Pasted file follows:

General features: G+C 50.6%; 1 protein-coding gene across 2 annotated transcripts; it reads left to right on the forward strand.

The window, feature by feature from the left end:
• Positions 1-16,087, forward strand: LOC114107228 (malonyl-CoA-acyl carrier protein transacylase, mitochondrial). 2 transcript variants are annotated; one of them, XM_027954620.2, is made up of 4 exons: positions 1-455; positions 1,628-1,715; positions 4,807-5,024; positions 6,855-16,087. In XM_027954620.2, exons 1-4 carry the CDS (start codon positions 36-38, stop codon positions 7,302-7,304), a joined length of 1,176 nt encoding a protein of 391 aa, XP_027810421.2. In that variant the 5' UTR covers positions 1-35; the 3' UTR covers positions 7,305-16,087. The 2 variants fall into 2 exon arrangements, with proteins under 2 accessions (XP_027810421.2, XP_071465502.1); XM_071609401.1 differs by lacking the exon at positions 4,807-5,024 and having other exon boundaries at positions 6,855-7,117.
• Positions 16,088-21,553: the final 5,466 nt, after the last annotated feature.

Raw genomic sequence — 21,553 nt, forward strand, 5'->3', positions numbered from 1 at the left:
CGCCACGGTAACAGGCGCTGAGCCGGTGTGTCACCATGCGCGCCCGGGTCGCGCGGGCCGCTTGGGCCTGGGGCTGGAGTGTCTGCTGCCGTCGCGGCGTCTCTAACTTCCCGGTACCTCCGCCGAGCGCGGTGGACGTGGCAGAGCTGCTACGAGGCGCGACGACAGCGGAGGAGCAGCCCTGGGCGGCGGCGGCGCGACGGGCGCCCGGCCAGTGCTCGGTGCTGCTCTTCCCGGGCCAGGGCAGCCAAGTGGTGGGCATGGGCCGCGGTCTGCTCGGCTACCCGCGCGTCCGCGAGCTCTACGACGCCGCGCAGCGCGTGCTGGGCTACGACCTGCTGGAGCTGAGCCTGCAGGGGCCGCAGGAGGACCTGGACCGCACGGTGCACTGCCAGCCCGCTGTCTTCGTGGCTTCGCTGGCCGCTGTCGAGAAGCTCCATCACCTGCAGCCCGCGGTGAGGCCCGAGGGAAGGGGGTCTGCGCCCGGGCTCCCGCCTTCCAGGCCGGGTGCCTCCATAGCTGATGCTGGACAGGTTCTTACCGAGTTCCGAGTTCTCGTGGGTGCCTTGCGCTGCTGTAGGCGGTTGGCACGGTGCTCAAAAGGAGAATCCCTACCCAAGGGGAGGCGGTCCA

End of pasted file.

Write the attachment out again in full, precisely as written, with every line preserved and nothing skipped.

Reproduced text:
General features: G+C 50.6%; 1 protein-coding gene across 2 annotated transcripts; it reads left to right on the forward strand.

The window, feature by feature from the left end:
• Positions 1-16,087, forward strand: LOC114107228 (malonyl-CoA-acyl carrier protein transacylase, mitochondrial). 2 transcript variants are annotated; one of them, XM_027954620.2, is made up of 4 exons: positions 1-455; positions 1,628-1,715; positions 4,807-5,024; positions 6,855-16,087. In XM_027954620.2, exons 1-4 carry the CDS (start codon positions 36-38, stop codon positions 7,302-7,304), a joined length of 1,176 nt encoding a protein of 391 aa, XP_027810421.2. In that variant the 5' UTR covers positions 1-35; the 3' UTR covers positions 7,305-16,087. The 2 variants fall into 2 exon arrangements, with proteins under 2 accessions (XP_027810421.2, XP_071465502.1); XM_071609401.1 differs by lacking the exon at positions 4,807-5,024 and having other exon boundaries at positions 6,855-7,117.
• Positions 16,088-21,553: the final 5,466 nt, after the last annotated feature.

Raw genomic sequence — 21,553 nt, forward strand, 5'->3', positions numbered from 1 at the left:
CGCCACGGTAACAGGCGCTGAGCCGGTGTGTCACCATGCGCGCCCGGGTCGCGCGGGCCGCTTGGGCCTGGGGCTGGAGTGTCTGCTGCCGTCGCGGCGTCTCTAACTTCCCGGTACCTCCGCCGAGCGCGGTGGACGTGGCAGAGCTGCTACGAGGCGCGACGACAGCGGAGGAGCAGCCCTGGGCGGCGGCGGCGCGACGGGCGCCCGGCCAGTGCTCGGTGCTGCTCTTCCCGGGCCAGGGCAGCCAAGTGGTGGGCATGGGCCGCGGTCTGCTCGGCTACCCGCGCGTCCGCGAGCTCTACGACGCCGCGCAGCGCGTGCTGGGCTACGACCTGCTGGAGCTGAGCCTGCAGGGGCCGCAGGAGGACCTGGACCGCACGGTGCACTGCCAGCCCGCTGTCTTCGTGGCTTCGCTGGCCGCTGTCGAGAAGCTCCATCACCTGCAGCCCGCGGTGAGGCCCGAGGGAAGGGGGTCTGCGCCCGGGCTCCCGCCTTCCAGGCCGGGTGCCTCCATAGCTGATGCTGGACAGGTTCTTACCGAGTTCCGAGTTCTCGTGGGTGCCTTGCGCTGCTGTAGGCGGTTGGCACGGTGCTCAAAAGGAGAATCCCTACCCAAGGGGAGGCGGTCCA